Sunday, October 19, 2014

Weekly Round-Up (10/12/14 - 10/18/14)

Cure (Kiyoshi Kurosawa) **1/2 - Akira isn't the only notable Japanese director with the last name of Kurosawa, as it turns out. This is my first foray into the filmography of Kiyoshi Kurosawa. This is a horror film about a series of murders that were committed by people under hypnosis by a mysterious young man. It is an intriguing premise, kind of reminds of The Cabinet of Dr. Caligari in a way. Koji Yakusho is as usual excellent in the lead role as the police detective. Despite all that, I found it way too much of a slow burn without real pay off. The intriguing premise and interesting ideas I felt never really reached their full potential within this film. Though Kurosawa is an intriguing director though. I will be checking out his other works.

Love Me Tonight (Rouben Mamoulian) **** - I think among the Maurice Chevalier musical comedies of the 1930's, this is by far my favorite. I loved this film. A lowly tailor barges into the chateau of an aristocratic family trying to find the wayward count who owes him a lot of money then finds himself unwittingly posing as a baron and falling in love with the princess. Chevalier and Jeanette MacDonald make for an great on-screen couple. It's often laugh out loud funny (a lot of the jokes hold up well). The songs, courtesy of Rodgers & Hart, are consistently excellent (past old Pre-Code musicals are hit & miss in the songs department) and the direction is top-notch. I will be watching this again someday. "Isn't It Romantic?" is stuck in my head now, damn it.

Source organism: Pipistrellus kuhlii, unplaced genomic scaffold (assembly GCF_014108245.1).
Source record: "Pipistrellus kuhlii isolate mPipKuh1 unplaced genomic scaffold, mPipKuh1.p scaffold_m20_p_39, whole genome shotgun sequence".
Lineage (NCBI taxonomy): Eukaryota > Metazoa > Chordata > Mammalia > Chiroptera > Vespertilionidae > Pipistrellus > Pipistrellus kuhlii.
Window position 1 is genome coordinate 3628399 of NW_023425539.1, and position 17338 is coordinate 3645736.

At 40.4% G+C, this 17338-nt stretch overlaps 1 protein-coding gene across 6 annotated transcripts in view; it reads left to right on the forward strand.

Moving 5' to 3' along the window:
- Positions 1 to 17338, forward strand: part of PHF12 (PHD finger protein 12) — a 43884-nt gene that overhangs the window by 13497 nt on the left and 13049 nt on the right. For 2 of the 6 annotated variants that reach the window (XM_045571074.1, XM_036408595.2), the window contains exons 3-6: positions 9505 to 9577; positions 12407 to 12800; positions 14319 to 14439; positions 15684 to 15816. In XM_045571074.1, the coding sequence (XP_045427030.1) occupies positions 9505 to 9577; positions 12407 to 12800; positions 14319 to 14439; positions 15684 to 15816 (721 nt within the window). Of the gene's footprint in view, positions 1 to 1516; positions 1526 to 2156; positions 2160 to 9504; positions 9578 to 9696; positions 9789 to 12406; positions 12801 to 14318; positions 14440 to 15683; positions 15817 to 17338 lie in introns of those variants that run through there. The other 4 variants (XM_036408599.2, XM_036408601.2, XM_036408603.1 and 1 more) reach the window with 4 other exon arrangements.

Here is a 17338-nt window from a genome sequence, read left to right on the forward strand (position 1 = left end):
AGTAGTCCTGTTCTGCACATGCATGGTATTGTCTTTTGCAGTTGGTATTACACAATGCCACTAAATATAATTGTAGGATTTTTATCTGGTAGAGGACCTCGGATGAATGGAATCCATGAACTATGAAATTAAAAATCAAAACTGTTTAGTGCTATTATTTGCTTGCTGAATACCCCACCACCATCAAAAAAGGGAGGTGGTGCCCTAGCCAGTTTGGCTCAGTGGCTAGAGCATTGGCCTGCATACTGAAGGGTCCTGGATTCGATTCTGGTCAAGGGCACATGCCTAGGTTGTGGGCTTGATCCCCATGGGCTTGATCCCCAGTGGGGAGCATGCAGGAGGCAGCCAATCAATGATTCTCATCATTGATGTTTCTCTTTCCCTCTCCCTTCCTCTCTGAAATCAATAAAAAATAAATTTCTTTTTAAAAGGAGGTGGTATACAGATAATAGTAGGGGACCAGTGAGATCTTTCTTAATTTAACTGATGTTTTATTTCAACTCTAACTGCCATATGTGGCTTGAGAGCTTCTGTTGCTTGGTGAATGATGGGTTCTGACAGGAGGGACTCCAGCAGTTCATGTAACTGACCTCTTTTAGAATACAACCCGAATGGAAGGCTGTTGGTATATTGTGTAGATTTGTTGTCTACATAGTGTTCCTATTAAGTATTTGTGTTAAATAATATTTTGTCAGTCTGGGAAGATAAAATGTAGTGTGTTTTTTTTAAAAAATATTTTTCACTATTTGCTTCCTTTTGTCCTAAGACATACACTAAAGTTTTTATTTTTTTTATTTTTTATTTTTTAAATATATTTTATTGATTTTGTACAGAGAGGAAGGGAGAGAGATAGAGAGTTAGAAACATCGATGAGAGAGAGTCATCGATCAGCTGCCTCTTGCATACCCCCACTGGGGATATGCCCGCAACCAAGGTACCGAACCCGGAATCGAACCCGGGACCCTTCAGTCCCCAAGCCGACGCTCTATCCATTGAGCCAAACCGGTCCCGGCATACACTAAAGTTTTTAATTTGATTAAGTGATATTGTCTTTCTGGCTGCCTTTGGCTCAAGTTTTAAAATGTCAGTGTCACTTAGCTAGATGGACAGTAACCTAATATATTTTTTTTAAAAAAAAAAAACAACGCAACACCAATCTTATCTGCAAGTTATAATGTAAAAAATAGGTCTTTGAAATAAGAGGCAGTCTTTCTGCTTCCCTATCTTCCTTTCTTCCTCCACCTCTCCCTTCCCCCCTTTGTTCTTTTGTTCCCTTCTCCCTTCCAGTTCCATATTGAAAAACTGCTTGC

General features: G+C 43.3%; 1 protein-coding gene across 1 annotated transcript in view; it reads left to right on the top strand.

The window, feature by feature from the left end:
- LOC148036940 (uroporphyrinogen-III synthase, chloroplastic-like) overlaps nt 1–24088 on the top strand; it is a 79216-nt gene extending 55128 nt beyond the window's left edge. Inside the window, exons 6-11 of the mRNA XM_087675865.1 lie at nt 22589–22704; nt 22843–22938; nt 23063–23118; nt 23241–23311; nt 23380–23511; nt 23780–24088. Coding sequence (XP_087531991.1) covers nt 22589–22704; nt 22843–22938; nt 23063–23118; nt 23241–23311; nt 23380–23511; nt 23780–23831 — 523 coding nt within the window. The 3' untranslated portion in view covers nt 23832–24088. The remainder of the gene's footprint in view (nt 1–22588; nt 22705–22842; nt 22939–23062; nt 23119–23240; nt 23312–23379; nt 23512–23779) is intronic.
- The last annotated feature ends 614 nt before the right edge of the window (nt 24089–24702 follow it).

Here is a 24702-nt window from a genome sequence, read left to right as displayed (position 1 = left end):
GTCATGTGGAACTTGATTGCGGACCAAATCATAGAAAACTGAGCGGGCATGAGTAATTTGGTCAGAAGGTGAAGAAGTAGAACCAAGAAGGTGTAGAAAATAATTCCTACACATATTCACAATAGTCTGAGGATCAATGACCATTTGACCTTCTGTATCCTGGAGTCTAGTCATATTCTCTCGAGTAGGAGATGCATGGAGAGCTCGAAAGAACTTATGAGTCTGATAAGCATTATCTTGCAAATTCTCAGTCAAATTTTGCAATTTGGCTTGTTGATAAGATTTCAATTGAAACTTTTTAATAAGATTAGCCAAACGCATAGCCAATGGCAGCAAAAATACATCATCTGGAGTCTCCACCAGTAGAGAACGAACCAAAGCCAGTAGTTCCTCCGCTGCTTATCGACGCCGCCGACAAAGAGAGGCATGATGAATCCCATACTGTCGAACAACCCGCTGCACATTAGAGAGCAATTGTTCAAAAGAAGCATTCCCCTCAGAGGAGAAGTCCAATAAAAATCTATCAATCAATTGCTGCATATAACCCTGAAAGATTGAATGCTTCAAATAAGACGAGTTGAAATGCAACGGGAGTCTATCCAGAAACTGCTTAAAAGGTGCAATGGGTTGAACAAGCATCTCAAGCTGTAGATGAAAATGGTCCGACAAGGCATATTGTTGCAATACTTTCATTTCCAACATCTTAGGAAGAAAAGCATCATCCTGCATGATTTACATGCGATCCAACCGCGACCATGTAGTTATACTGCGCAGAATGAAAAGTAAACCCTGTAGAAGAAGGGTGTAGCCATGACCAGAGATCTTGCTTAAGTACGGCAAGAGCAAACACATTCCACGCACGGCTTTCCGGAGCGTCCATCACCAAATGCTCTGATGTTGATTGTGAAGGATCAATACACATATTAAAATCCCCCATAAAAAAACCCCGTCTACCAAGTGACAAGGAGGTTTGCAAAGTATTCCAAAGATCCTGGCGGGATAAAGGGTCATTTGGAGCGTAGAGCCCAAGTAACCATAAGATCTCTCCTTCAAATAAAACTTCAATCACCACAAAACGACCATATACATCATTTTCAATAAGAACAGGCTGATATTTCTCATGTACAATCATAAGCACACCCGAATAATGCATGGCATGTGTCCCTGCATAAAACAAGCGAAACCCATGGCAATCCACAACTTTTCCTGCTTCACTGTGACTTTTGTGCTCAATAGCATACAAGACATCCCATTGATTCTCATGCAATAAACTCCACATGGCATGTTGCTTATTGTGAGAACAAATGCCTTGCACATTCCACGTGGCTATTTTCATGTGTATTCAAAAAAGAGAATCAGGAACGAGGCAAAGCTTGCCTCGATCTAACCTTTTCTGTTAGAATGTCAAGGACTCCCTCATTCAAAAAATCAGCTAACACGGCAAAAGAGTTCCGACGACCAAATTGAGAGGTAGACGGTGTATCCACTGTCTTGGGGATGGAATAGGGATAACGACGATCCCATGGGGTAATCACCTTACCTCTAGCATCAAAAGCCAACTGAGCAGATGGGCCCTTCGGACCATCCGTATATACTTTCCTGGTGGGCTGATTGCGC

The Book of Life (Jorge R. Gutierrez) *** - Guillermo del Toro helped produce this Mexican-themed animated feature and his fingerprints are all over it! The film, focusing on Mexico's Day of the Dead about a love triangle that goes beyond the grave is not a bad film. It's not a great film either. I hate damning it faint praise since it is gorgeous to look at and the animation is imaginative, very stylized in the most wonderful way plus the story had some potential. It has all the earmarks to make it great but it never quite achieves it. It is just very good. It's worth checking out but I'm not jumping up and down.

Whiplash (Damien Chazelle) **** - Whoah. This is an intense, exhilarating (just like the blurb in the posters say) film. An ambitious young jazz drummer gets tormented both physically, psychologically and emotionally by a brutal teacher who pushes him beyond his limits in order to realize his full potential and achieve greatness. What follows is not an emotional, feel-good inspiring tale (well, not-so-much) but a brutally honest examination of what it means to achieve one's ambitions. The buzz around JK Simmons' performance is well-earned, IMO (Mr. Holland from hell or the music teacher answer to R. Lee Ermey in Full Metal Jacket, take your pick) but something has to be said for Miles Tellers' impressive performance. He further planted his flag as one his generation's finest actors. Oh and great editing too. Damien Chazelle is definitely a talent to watch.

White Zombie (Victor Halperin) **1/2 - This is a Pre-code horror film/pre-George Romero zombie movie about an American (white) couple who goes and marries in the house of a friend who wants the girl and of course in his desperation, he asks Bela Lugosi to turn her into a zombie. There are some creepy moments here and Bela is great as the villain and the story has some potential but the two other leads are kind of bad (even in the context of early 1930's type acting) and the story potential was kind of wasted.

No comments: